Why Do We Have a Traffic Paint Shortage?If you went shopping during the spring of 2020, you may have found shelves bare that once overflowed with dozens of brands of bathroom tissue, hand sanitizer, and paper towels. At the very least, you likely found that your store had imposed purchase limits on many products. Many of these shortages were the result of panic-buying and hoarding during the early days of the COVID-19 pandemic. As time passed, you likely began to hear about disruptions in the supply chain that were preventing manufacturers from meeting the demand for their products. Your neighbor is not hoarding traffic paint, but supply chain disruptions are definitely contributing to the traffic paint shortage used to stripe and mark parking lots, streets, and highways.

How Do Disrupted Supply Chains Affect Traffic Paint Manufacturers?

In prehistoric times, paint often used ingredients that could be found nearby, including charcoal, berries, ochre, and sap. However, as long as 25,000 years ago, people were willing to travel great distances to find iron oxides that would make their paints more durable. If they were unable to make the trip or find the iron oxide, you might say that their supply chain was disrupted. Modern paints are much more complex, incorporating pigments and chemicals from various suppliers. If their suppliers cannot furnish paint manufacturers with the raw materials that they need, a shortage will occur. This is what has happened in the paint industry recently.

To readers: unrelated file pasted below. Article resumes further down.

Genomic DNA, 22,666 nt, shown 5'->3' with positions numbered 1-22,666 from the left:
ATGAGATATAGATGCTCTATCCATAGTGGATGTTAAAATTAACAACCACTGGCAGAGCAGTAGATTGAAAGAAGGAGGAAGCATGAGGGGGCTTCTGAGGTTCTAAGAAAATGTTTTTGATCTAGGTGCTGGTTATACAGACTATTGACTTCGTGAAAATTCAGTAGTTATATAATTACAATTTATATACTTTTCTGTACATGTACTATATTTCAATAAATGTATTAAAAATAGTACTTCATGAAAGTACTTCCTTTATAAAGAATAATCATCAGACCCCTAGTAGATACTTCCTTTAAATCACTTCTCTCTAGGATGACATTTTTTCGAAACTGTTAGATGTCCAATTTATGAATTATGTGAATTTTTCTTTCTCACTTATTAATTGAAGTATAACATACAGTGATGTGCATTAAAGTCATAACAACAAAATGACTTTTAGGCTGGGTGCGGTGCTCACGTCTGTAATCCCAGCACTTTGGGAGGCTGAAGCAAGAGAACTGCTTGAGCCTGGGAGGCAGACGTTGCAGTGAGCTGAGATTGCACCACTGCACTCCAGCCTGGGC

What Has Disrupted the Traffic Paint Supply Chain?

Although it would be naïve to completely discount the impact that the pandemic has had on supply chains in all industries, in the case of traffic paint, nature has been the primary contributor to the current disruptions. Throughout 2021, several events have occurred that have played havoc with the supply chain. Supply issues in 2021 started with the debilitating, prolonged outbreak of unusually cold weather that struck in February. This was followed by record-breaking heat in the western states, flash floods in some of the states along the Gulf Coast, and tornadoes and wildfires in multiple states. Hurricane Ida cut a path of destruction from Louisiana to New England, and bridges, rail lines, and roadways in many areas were severely damaged. Oil production in the Gulf was brought to a halt when workers had to be evacuated, impacting the raw materials used for resins and acrylics. Widespread power outages occurred, and some areas went without power for more than a week. Ida also spawned several tornadoes, and the torrential rain caused more flooding. All of these weather-related events affected the ability of suppliers to manufacture and ship the ingredients needed by paint companies. However, you should also remember that the demand for pavement paint increases from late spring to early autumn.

How Long Will the Shortage of Traffic Paint Last?

Not even the experts can agree on when paint supplies will return to acceptable levels. In May 2021, some analysts felt that the shortage would last for only a few weeks, but other analysts predicted a shortage that would persist for months. Keep in mind that this was before Hurricane Ida. Currently, economists are still debating whether the shortage will end during the autumn of 2021, persist throughout the winter, or fluctuate for a year or more.

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